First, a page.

In my last op-ed, I discussed how the value we place on items and goods is subjective based on Carl Menger’s Subjective Theory of Value and how these concepts apply to people’s perception of value with things like fiat, gold, and bitcoin. The post outlined the idea that money cannot serve as a store of value, even though a lot of people and modern economists today still believe that it does. However, even though value cannot be stored in a sense, it doesn’t make the value we place on money whimsical — every individual has their own construct of what value is and how it justifies the means for their own ends.
Human Action: The End Determines the Importance of Means
Value cannot be stored and many Austrian economists have explained this concept over the years, despite Keynesians and other modern economists believing otherwise. In my last editorial, “Putting an End to the Bitcoin Store of Value Fallacy,” a lot of commenters disagreed with the observations and the theory discussed. Basically, the editorial relied on Menger’s definition of “value” and posited the idea that money including gold and bitcoin cannot actually store value.
However, it doesn’t mean money’s worth doesn’t exist or that humans don’t actually give value to things like precious metals, commodities, virtual assets, or collectibles. Value is relative in a personal way, but it is not arbitrary as it is always based on what Ludwig von Mises referred to as “human action.” In the Austrian economist’s magnum opus, “Human Action: A Treatise on Economics,” Mises presents a rational investigation of free market capitalism based on praxeology.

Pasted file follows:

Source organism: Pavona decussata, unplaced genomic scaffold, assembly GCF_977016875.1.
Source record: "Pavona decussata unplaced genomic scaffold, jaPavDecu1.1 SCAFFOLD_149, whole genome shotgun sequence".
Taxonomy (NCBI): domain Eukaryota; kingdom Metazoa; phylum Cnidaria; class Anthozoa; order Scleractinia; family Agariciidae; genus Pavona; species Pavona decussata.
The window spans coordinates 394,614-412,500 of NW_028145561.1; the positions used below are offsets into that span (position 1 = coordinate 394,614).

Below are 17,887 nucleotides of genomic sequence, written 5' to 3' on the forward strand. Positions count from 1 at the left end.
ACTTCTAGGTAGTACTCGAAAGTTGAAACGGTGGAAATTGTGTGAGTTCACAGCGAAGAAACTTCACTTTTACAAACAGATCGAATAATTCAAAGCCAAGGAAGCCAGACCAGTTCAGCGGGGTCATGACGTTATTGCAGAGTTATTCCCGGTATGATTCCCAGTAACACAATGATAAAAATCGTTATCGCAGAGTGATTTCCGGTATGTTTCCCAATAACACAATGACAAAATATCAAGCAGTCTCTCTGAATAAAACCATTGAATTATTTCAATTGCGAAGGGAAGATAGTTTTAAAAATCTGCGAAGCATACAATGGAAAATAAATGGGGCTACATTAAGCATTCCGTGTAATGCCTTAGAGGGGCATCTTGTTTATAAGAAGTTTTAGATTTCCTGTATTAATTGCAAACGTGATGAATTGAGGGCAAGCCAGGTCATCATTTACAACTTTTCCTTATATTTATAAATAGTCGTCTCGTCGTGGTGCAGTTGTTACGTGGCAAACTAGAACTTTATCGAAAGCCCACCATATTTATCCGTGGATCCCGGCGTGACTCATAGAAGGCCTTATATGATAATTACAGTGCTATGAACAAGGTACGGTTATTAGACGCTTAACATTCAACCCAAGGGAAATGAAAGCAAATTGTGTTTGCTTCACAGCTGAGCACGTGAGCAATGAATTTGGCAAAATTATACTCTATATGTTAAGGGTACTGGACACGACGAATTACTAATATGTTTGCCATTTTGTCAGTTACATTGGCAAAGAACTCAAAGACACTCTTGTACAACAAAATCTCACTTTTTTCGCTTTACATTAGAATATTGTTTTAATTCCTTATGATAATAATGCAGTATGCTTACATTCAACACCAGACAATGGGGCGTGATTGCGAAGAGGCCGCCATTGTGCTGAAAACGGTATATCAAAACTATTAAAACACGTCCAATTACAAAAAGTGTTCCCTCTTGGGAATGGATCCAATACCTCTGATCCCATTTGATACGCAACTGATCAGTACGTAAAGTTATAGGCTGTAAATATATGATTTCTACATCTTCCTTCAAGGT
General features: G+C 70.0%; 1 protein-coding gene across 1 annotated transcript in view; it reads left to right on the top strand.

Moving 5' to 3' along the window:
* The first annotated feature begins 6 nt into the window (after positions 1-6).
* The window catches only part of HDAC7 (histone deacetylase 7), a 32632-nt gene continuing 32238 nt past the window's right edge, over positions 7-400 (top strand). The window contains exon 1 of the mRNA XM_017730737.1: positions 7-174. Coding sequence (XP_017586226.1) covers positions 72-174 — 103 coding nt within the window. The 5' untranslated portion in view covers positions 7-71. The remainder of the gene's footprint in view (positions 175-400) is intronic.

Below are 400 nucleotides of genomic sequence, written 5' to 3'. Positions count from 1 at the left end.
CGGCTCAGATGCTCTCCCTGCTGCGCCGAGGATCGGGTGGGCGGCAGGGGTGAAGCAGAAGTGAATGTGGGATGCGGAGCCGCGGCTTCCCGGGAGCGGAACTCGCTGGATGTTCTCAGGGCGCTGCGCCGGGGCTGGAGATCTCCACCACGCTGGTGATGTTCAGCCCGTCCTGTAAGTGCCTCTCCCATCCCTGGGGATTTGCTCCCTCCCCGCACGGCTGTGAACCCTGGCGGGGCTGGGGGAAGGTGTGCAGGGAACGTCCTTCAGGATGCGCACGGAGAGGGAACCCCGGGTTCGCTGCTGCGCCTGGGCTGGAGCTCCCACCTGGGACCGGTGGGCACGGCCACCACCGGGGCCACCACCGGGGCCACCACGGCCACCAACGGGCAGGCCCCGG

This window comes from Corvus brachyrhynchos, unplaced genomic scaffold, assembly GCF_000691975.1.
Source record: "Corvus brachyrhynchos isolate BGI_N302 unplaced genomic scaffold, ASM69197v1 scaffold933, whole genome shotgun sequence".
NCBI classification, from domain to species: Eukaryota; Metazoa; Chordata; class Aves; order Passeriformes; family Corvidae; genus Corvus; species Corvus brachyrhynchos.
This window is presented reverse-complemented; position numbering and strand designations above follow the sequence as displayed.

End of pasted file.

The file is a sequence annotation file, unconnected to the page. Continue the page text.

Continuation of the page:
“Praxeology is the study of those aspects of human action that can be grasped a priori,” Roderik Long explains on Praxeology.net. “In other words, it is concerned with the conceptual analysis and logical implications of preference, choice, means-end schemes, and so forth.”
So individual human action is how people make everyday decisions by using the resources or means they have obtained in life to secure various ends or goals. We can assume that value itself stems from each and every individual’s preferences or rational decision-making. “The use of resources is not done haphazardly but in accordance with an individual’s priorities — The individual ranks various ends or goals that he wants to attain,” the economist Frank Shostak asserts in his June 2018 Mises Wire editorial. This would essentially mean an individual with a medium of exchange like fiat, who wants to trade it for a cryptocurrency, sees the digital currency as a means to secure certain ends or goals. Individuals give things like precious metals and digital currencies “market value,” which is based on the number of resources market participants are willing to trade for the specific item. Right now people attempt to measure the value of a digital currency in terms of fiat or the number of dollars equal to one coin.
In the book “Human Action” published in 1949, Mises described how individuals value things in accordance with the last unit’s perceived value. “Value attached to one unit of a homogeneous supply on the basis of the value of the least important use of the units of the whole supply” is essentially what humans call “marginal value” according to Mises.
A precious metal like gold is considered a Store of Value (SoV) because it gives humans utility as well as being rare. Market participants, since they were children, have always placed a higher value on things that are rare or scarce. But that doesn’t mean a shiny rock like gold stores stable and unmoving value because that perceived value must be in accordance with an individual’s priorities. The sum of each individual’s preferences make up a market price and things can be quite different if there are lots of market participants compared to only a few.